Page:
Australia rejects North Korea Donald Trump rant

North Korea could be trying to'pick off allies with the letter according to Euan Graham. Supreme leader of North Korea Kim Jong-un

North Korea's Foreign Affairs Committee has urged Australia to move away from the US President Donald Trump following "heinous and reckless moves." .

In a letter issued to Australia's parliament, reported by the Sydney Morning Herald on Friday, the Foreign Affairs Committee for the Democratic People's Republic of Korea (DPRK) said it was a nuclear power that would not back down to threats from US President Donald Trump to destroy it. "It is an extreme act of threatening to totally destroy the whole world", the letter states.

"It doesn't actually say anything about Australia so much".

Turnbull said the letter was "consistent with [North Korea's] ranting and complaining about Donald Trump". It's North Korea that is threatening to fire nuclear missiles at Japan, at South Korea, at the United States. threatening the stability of the world.

In an apparent attempt to scare Australia from acting as America's ally against the North Korean regime's provocations, the letter warns "the US brought to their knees those countries devoid of principle, narrow-minded and selfish countries seeking after their own interests". "The tighter the economic sanctions are applied, the greater prospect we have of resolving that situation without a conflict".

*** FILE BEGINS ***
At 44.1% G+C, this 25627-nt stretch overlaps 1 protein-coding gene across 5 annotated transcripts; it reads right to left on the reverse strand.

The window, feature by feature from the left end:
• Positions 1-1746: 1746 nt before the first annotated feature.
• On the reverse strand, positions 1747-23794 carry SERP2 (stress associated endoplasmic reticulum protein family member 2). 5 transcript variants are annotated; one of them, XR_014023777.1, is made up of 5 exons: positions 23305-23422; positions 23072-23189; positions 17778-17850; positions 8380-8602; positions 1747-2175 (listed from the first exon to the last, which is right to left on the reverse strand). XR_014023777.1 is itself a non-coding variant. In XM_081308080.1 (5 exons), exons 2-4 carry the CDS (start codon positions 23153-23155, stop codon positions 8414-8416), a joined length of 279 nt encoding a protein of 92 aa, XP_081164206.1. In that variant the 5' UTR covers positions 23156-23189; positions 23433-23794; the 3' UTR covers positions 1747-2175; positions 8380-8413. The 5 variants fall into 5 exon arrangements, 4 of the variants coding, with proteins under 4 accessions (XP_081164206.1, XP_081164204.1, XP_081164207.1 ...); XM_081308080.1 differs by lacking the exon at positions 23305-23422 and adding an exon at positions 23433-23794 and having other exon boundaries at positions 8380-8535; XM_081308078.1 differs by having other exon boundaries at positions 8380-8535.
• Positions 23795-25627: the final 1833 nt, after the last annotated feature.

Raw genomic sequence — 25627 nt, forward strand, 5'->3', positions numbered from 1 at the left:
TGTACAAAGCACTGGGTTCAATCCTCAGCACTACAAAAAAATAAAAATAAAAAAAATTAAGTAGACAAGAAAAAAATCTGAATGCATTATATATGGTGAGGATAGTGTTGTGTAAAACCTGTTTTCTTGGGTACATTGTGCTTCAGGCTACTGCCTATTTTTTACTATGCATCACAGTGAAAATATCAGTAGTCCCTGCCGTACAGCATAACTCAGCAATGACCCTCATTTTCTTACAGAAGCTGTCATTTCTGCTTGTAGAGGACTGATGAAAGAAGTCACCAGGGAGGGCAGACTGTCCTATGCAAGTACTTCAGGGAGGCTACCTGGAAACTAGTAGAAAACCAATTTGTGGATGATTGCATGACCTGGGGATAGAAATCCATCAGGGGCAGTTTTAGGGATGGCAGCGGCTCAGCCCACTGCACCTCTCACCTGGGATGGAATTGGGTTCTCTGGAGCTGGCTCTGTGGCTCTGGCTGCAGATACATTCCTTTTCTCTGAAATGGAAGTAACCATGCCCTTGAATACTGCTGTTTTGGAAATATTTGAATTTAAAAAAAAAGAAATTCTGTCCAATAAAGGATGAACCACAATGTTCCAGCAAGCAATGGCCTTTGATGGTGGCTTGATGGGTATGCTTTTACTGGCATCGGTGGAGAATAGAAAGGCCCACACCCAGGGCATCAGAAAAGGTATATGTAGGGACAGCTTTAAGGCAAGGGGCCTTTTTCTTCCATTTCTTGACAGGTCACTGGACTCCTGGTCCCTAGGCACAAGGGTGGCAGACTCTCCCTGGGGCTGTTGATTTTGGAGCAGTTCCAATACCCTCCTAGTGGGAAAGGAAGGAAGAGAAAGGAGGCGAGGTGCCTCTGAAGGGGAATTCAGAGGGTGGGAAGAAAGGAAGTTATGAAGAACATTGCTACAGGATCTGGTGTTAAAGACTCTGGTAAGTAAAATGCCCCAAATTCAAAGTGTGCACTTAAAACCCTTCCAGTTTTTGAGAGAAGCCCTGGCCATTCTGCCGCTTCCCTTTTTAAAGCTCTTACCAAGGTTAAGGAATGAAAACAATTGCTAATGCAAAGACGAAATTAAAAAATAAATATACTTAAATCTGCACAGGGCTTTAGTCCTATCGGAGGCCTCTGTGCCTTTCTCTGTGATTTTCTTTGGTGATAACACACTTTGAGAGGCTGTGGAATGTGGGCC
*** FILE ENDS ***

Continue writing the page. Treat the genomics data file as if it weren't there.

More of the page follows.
The latest sanctions ban North Korea from importing all natural gas liquids and condensates, and cap its crude oil imports.

Bishop said North Korea was trying to "divide those who are committed to ending its illegal nuclear weapons testing and ballistic missile testing".

The letter begins with the North Korean embassy offering its "compliments to the parliament of the Commonwealth of Australia", which is a bit rich given that the rogue nation has made repeated military threats towards us for supporting America.

Ms Bishop said it was the first letter to have ever been sent by North Korea to an Australian foreign minister, calling it a "very unusual" move. North Korea usually communicates through its news agency KCNA.

Officials in Australia have described the letter as a clear sign the Kim Jong-un's country is becoming desperate after a raft of sanctions were placed on it.

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